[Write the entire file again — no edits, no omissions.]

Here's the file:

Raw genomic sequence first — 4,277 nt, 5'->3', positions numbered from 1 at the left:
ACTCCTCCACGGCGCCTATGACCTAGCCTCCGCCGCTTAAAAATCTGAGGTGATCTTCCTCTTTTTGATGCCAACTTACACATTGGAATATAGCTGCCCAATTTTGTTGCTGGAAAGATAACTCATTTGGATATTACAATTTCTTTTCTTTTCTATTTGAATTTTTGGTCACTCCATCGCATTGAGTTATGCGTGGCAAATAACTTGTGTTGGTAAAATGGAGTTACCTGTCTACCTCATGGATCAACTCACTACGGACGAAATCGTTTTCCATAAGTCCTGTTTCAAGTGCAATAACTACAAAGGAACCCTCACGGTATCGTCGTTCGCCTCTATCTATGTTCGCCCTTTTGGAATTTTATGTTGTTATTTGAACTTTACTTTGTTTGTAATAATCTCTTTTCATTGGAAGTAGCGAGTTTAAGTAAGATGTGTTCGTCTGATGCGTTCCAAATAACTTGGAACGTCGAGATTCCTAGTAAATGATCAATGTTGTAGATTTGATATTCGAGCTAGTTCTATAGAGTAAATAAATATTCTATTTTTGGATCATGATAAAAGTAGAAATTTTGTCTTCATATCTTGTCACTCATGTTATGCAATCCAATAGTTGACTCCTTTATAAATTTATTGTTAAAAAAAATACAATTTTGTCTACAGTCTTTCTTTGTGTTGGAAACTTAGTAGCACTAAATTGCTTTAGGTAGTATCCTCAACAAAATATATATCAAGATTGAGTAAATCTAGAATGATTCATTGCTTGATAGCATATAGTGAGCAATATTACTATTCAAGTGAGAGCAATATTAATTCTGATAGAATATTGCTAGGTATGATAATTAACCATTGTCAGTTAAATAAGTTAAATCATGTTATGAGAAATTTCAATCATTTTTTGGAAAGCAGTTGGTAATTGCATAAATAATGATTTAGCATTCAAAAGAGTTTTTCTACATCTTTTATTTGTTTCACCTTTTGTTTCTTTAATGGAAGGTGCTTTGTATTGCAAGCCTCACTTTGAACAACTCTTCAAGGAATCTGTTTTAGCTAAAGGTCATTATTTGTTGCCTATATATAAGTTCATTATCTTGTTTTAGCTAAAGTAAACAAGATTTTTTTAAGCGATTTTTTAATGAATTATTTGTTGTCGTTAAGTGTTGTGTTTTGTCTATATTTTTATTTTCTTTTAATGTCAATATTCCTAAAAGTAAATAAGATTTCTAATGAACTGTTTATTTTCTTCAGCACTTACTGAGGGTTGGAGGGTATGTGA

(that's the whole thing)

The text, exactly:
Raw genomic sequence first — 4,277 nt, 5'->3', positions numbered from 1 at the left:
ACTCCTCCACGGCGCCTATGACCTAGCCTCCGCCGCTTAAAAATCTGAGGTGATCTTCCTCTTTTTGATGCCAACTTACACATTGGAATATAGCTGCCCAATTTTGTTGCTGGAAAGATAACTCATTTGGATATTACAATTTCTTTTCTTTTCTATTTGAATTTTTGGTCACTCCATCGCATTGAGTTATGCGTGGCAAATAACTTGTGTTGGTAAAATGGAGTTACCTGTCTACCTCATGGATCAACTCACTACGGACGAAATCGTTTTCCATAAGTCCTGTTTCAAGTGCAATAACTACAAAGGAACCCTCACGGTATCGTCGTTCGCCTCTATCTATGTTCGCCCTTTTGGAATTTTATGTTGTTATTTGAACTTTACTTTGTTTGTAATAATCTCTTTTCATTGGAAGTAGCGAGTTTAAGTAAGATGTGTTCGTCTGATGCGTTCCAAATAACTTGGAACGTCGAGATTCCTAGTAAATGATCAATGTTGTAGATTTGATATTCGAGCTAGTTCTATAGAGTAAATAAATATTCTATTTTTGGATCATGATAAAAGTAGAAATTTTGTCTTCATATCTTGTCACTCATGTTATGCAATCCAATAGTTGACTCCTTTATAAATTTATTGTTAAAAAAAATACAATTTTGTCTACAGTCTTTCTTTGTGTTGGAAACTTAGTAGCACTAAATTGCTTTAGGTAGTATCCTCAACAAAATATATATCAAGATTGAGTAAATCTAGAATGATTCATTGCTTGATAGCATATAGTGAGCAATATTACTATTCAAGTGAGAGCAATATTAATTCTGATAGAATATTGCTAGGTATGATAATTAACCATTGTCAGTTAAATAAGTTAAATCATGTTATGAGAAATTTCAATCATTTTTTGGAAAGCAGTTGGTAATTGCATAAATAATGATTTAGCATTCAAAAGAGTTTTTCTACATCTTTTATTTGTTTCACCTTTTGTTTCTTTAATGGAAGGTGCTTTGTATTGCAAGCCTCACTTTGAACAACTCTTCAAGGAATCTGTTTTAGCTAAAGGTCATTATTTGTTGCCTATATATAAGTTCATTATCTTGTTTTAGCTAAAGTAAACAAGATTTTTTTAAGCGATTTTTTAATGAATTATTTGTTGTCGTTAAGTGTTGTGTTTTGTCTATATTTTTATTTTCTTTTAATGTCAATATTCCTAAAAGTAAATAAGATTTCTAATGAACTGTTTATTTTCTTCAGCACTTACTGAGGGTTGGAGGGTATGTGA